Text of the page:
Re-discovered on May 8th, 2018, 2010 WC9 is a 60-130 meter-large object than will pass at around 0.5 lunar distance from the Earth on May 15th, 22h 05min UT. Which is one of the closest flyby from an asteoid of this range of diameter.
Actually, and as one can infer from its name, 2010 WC9 was discovered on November 30th, 2010 by the Catalina Sky Survey in Arizona. But short after it was discovered, it was lost, and its orbit could not be accurately determined. On May 8th, when ZJ99C60 was signaled as a close approacher asteroid, the link to this formerly discovered asteroid was quickly done, and astronomers then realized it will come as close to 0.5 lunar distance (which equals ~126 500 miles, or ~203 500 km) to the Earth on May 15th, around 22h05 UT. Which is one of the closest approach for an asteroid of such a range in diameter (it’s estimated to be 60 to 130 meter large).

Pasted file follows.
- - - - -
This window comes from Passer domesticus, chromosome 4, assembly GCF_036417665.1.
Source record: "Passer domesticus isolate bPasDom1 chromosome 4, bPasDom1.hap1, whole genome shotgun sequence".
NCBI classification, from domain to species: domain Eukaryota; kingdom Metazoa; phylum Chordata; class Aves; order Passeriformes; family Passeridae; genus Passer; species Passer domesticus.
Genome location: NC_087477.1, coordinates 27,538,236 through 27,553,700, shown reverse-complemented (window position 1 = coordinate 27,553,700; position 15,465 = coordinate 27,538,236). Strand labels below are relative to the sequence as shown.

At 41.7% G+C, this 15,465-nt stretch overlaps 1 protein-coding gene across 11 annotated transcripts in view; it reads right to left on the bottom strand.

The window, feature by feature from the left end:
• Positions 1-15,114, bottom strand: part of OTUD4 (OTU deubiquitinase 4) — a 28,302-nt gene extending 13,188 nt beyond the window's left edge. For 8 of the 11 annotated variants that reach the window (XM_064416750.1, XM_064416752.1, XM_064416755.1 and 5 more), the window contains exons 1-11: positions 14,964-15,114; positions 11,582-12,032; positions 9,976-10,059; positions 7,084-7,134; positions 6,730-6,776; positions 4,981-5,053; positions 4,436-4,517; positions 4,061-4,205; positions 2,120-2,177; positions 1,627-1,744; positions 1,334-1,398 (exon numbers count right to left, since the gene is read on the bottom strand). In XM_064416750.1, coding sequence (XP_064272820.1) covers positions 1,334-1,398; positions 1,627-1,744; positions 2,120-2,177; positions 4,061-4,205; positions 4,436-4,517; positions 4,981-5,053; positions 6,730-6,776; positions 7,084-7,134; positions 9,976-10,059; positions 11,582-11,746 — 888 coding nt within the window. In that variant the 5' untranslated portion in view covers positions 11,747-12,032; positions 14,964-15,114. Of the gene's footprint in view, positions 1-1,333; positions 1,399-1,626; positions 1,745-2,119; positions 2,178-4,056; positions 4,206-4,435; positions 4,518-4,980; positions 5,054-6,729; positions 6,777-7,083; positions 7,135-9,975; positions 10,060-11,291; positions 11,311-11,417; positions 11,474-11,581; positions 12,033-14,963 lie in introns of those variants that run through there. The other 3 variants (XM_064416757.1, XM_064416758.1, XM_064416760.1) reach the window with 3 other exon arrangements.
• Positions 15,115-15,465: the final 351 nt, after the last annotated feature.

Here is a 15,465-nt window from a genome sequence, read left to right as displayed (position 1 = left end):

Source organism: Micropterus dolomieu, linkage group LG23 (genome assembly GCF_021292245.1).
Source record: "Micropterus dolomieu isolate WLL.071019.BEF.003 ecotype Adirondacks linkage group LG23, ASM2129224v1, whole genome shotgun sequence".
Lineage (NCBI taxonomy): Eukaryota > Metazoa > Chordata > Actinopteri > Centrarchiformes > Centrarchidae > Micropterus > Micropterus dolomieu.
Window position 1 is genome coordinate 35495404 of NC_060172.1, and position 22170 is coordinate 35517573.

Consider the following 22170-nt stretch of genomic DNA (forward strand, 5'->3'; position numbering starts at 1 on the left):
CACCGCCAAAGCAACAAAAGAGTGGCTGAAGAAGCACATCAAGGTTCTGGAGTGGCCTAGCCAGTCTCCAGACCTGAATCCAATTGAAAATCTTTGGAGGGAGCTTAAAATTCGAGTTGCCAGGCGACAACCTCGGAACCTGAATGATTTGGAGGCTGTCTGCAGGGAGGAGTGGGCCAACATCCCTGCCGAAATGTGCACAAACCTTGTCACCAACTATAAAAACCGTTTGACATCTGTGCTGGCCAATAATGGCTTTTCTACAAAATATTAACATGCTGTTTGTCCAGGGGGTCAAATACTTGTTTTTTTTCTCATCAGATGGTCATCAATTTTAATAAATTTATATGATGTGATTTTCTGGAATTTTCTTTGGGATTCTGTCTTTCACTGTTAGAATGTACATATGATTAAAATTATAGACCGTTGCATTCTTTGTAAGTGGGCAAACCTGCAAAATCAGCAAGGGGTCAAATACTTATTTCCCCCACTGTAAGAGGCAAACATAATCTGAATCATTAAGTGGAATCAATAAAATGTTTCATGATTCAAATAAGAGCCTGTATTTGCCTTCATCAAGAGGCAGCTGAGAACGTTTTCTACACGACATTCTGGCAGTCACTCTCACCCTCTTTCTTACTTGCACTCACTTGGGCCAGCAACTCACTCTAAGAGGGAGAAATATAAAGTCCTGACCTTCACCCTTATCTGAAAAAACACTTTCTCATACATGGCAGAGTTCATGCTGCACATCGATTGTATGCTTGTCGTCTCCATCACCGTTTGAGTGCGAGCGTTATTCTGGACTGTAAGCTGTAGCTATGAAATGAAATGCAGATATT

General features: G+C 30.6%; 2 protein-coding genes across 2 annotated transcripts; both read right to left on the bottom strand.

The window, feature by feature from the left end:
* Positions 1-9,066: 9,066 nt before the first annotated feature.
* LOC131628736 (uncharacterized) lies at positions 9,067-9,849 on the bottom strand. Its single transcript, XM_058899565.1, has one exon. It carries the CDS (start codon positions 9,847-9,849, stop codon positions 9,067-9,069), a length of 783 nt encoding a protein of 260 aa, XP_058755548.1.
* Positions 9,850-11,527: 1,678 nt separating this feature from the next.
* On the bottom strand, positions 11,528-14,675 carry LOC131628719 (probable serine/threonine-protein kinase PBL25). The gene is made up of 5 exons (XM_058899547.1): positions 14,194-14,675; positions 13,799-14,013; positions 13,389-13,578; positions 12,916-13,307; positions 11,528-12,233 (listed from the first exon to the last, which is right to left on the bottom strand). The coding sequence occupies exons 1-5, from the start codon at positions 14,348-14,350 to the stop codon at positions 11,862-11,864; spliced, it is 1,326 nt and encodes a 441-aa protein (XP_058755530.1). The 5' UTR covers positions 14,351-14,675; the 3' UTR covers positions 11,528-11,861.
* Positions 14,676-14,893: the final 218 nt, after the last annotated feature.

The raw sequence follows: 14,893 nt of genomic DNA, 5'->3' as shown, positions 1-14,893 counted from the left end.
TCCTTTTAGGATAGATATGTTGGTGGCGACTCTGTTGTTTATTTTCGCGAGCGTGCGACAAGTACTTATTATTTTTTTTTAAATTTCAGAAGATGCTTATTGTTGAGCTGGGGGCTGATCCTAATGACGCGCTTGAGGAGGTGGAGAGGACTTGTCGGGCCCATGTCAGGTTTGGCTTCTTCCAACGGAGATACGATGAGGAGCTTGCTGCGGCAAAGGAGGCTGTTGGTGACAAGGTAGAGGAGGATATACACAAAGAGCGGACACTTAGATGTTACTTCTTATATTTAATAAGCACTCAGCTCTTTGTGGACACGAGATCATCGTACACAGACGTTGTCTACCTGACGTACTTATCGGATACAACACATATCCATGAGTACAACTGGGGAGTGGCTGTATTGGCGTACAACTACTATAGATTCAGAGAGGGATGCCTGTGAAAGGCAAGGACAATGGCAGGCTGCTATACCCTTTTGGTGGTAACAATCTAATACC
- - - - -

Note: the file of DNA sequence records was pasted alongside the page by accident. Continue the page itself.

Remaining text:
This Apollo-type object is probably equivalent in size to the one that caused the Tungunska event in June 30th, 1908. And its approximately 3 times the size of the small asteroid that exploded over Chelyabinsk on February 15th, 2013. It is not threat for our planet, and it won’t be visible with the naked eye, but as it should reach a magnitude close to +11 on May 15th evening, it can be tracked, even with small amateur astronomical instruments. Seen its position in the sky at the time, Southern hemisphere observers will be favored, as the small dot of light will race in Pavo constellation at its closest approach.